The key issue here is how to insert new architecture in a loaded historical surrounding. Bruges is one of these cities that tries to keep its center intact, with the risk of banning too much of today’s city life . The city maintains a set of rules on scale, materials. roof inclinations… that are supposed to keep existing urban qualities intact. Among others, concrete façades and big glass surfaces are forbidden.
Two buildings are to be added to an old school campus, which will house a postgraduate law and economics school. The campus consists of a conglomerate of historical buildings organized around a sequence of enclosed courts. The campus is accessed from three different streets. The two new volumes replace less valuable old buildings. They are set freestanding from the old buildings while redefining the courts; their ground floor surface is partially open and continuous with the courts. N1 consists of classrooms end a central reception desk, N2 accommodates two lecture rooms, some offices and a foyer on ground floor. One side of the building covers an outside entrance space to the campus that is accessed from an existing gate on the main street.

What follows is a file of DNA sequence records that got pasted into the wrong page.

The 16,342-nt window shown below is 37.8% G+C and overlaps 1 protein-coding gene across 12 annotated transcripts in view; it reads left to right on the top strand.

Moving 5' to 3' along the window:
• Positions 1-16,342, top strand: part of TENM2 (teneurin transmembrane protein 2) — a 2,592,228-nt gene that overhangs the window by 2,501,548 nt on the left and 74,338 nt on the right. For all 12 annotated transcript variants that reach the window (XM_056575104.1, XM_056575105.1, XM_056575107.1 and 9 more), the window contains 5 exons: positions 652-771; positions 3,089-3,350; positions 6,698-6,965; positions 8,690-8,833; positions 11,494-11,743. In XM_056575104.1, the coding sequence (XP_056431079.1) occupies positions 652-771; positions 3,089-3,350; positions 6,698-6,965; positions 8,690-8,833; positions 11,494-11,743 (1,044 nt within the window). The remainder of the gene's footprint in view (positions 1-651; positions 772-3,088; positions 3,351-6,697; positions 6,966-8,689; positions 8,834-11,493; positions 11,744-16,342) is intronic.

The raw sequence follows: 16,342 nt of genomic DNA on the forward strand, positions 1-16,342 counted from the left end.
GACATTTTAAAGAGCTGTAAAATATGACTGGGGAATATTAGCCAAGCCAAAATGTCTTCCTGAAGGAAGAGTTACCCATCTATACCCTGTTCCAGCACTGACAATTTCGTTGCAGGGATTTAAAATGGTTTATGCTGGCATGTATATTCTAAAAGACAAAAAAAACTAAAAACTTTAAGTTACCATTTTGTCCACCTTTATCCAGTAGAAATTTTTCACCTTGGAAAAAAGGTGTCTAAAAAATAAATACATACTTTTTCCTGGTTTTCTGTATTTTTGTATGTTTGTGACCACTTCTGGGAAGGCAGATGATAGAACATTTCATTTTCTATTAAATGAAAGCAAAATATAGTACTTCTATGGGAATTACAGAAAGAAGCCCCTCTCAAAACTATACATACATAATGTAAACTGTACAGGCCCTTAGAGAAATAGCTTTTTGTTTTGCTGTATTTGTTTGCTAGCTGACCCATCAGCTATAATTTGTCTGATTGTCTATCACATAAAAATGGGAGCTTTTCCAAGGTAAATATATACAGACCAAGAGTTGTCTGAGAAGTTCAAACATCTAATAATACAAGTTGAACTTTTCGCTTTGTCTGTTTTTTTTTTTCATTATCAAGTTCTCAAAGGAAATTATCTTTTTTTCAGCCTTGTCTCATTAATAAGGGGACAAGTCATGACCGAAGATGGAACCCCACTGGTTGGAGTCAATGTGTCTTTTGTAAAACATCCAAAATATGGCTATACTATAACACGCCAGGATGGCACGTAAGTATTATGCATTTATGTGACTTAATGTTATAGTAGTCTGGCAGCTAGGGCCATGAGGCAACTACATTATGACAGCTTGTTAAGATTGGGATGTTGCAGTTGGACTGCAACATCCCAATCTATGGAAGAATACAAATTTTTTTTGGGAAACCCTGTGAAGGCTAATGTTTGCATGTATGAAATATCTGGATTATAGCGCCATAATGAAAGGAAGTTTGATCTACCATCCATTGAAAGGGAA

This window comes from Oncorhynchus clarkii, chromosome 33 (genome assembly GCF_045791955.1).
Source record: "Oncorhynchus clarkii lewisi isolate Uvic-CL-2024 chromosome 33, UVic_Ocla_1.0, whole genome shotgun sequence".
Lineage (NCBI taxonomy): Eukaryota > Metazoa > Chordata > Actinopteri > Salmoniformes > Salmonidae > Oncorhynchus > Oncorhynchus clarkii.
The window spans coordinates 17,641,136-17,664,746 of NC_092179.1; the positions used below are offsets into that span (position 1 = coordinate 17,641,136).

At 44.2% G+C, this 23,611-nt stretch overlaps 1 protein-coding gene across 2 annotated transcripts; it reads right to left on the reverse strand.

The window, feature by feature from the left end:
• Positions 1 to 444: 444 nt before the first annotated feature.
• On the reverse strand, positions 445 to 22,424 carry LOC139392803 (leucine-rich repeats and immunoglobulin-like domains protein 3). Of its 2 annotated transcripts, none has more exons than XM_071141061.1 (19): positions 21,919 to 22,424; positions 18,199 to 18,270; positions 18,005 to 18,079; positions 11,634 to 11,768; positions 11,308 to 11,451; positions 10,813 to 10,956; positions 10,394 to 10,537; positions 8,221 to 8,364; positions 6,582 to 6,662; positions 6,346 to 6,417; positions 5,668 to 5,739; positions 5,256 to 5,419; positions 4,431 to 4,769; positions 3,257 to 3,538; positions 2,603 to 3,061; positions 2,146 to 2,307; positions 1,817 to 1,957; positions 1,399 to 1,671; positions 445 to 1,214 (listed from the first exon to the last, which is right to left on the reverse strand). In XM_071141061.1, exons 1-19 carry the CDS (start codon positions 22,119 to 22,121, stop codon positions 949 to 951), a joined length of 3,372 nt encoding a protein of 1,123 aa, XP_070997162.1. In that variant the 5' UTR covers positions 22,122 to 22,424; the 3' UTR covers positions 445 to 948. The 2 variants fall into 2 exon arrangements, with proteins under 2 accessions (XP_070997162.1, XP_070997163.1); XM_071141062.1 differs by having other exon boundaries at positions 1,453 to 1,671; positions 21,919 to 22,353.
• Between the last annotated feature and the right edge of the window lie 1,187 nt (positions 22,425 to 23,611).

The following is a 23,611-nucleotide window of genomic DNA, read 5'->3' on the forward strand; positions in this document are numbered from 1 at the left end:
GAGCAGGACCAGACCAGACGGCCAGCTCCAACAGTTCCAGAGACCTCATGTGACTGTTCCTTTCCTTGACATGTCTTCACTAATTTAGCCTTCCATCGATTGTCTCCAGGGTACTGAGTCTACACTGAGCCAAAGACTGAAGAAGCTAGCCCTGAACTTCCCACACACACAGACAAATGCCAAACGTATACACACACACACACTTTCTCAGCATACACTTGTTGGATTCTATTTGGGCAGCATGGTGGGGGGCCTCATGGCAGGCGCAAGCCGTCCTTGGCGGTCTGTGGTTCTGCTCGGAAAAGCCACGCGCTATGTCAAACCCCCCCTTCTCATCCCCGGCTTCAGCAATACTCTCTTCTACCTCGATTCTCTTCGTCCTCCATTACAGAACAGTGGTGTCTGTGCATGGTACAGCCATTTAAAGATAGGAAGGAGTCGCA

A regular grid of prefabricated concrete elements forms both the supporting structure and a filter for light. The whitish, concrete outer surface is polished, which makes the material more ‘noble’ and acceptable for the city; inclined surfaces reflect the sunlight indirectly into the rooms. Behind the concrete structure is a full gloss façade composed out of translucent glass elements and transparent windows. The grid gives both a depth and a texture to the façade. On the court level the concrete elements continue as a screen or as a fence.
MIES VAN DE ROHE AWARD 2009, nomination